Jeff Carter

2011-2012 season preview: Columbus Blue Jackets

2010-2011 record: 34-35-13, 81 points; 5th in Central, 13th in West

Playoffs: Did not qualify

After another last-place finish in the Central Division and losing a ton of money last season, the Blue Jackets management knew they needed to do something to shake things up this offseason. Mission accomplished. They went out and acquired a bona fide top-line center in Jeff Carter and signed pending unrestricted free agent James Wisniewski to help bring points and mobility from the back-end. The good news is that there’s much more buzz around the team than your average 13th-place team. The bad news, of course, is that they were the 13th-place team in the West last season.

Offense

Offense should be the strength in Ohio’s capital this season. Jeff Carter joining Rick Nash gives the Blue Jackets one of the best pure scoring duos in the entire league. In fact, over the last four seasons, Carter and Nash are among the league leaders in goals (5th and 6th respectively). Any right wing the team chooses to put on the top line with the pair should instantly become one of the more feared lines in the league.

It’s not just the top line either. The center situation in Columbus is better than ever with the Carter addition, Derick Brassard possibly making the permanent move to center, and Ryan Johansen making the jump to the NHL. Youngsters Matt Calvert and Cam Atkinson will join veterans Kristian Huselius, Antoine Vermette, and R.J. Umberger to give the Blue Jackets some decent forward depth this season.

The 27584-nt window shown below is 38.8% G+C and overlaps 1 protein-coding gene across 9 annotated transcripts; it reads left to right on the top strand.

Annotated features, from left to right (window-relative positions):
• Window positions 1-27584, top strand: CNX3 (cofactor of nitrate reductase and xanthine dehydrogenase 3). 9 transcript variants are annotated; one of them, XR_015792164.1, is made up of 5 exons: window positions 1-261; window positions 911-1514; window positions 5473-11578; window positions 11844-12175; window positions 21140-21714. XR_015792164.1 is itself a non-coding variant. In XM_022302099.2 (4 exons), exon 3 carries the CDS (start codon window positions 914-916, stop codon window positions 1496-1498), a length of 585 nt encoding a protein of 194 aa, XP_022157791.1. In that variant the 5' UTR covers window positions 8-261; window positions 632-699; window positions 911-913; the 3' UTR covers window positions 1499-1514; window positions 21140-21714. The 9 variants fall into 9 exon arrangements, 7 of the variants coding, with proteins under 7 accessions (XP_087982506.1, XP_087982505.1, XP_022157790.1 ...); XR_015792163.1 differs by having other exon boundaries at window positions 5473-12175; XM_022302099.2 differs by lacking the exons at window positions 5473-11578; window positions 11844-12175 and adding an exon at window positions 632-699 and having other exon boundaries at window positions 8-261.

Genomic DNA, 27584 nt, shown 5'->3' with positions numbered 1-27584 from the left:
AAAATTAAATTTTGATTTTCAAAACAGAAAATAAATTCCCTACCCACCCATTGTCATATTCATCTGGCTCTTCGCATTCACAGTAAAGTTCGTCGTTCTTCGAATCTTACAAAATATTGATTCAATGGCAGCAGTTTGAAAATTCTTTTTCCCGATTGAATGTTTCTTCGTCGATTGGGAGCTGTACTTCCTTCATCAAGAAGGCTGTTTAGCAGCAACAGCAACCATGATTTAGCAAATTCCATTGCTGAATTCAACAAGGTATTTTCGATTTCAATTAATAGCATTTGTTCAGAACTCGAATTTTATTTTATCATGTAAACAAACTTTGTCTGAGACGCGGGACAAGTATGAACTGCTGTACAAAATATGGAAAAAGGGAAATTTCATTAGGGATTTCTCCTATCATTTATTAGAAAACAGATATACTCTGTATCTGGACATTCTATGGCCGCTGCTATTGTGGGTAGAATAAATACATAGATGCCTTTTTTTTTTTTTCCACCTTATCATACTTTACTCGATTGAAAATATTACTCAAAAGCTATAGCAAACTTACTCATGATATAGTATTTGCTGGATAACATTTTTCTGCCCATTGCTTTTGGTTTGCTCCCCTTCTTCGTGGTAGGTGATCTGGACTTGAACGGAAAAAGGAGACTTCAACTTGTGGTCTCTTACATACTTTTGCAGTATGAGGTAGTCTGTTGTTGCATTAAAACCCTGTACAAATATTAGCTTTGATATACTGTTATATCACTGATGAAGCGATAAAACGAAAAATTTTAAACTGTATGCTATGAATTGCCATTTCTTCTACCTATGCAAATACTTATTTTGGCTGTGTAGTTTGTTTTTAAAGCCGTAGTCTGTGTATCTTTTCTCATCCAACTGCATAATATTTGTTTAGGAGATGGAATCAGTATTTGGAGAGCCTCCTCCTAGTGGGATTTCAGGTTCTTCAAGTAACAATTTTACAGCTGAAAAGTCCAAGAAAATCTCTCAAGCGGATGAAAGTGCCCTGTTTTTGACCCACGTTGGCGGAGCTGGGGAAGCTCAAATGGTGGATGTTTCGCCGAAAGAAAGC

Defense

The Blue Jackets think they answered their defensive questions for the next few seasons by bringing in James Wisniewski and Radek Martinek to man the blue line. They also were able to sign Marc Methot to a four-year extension in the offseason to keep the puck out of their own net as well. As long as the Jackets understand that Wisniewski is not a shutdown defenseman and put him in the position to succeed as an offensive blueliner, they should be happy with what he brings to the table. They haven’t had an offensive blueliner with Wisniewski’s skill set to take care of the point on the power play in a while — maybe ever; Wisniewski will join Grant Clitsome to create offense. The major question at this point is whether the stay-at-home defensemen will be able to hold their own throughout the season. Methot and Fedor Tyutin will be key to the Blue Jackets success.

Goalies

This is the biggest question mark in Columbus — maybe the biggest question mark in the entire Central Division. Steve Mason was once again handed the keys to the car this offseason. With Mathieu Garon leaving town via free agency, it’s the former Calder Trophy winning goaltenders team to lead. Since the Blue Jackets went out and signed unproven Mark Dekanich to a one-way contract as their back-up, it’s clear that it is Mason’s job to lose.

Everyone will be happy in Columbus if Mason can rediscover the form that showed he was a legit No. 1 goaltender in the league. His 2.29 goals against average is almost a full goal lower than his 3.02 goals against average he’s posted in the two seasons since. Simply put: the difference between the 2008-09 goaltender and the last two years, is the difference between a team fighting for a playoff spot and one fighting for a top draft pick.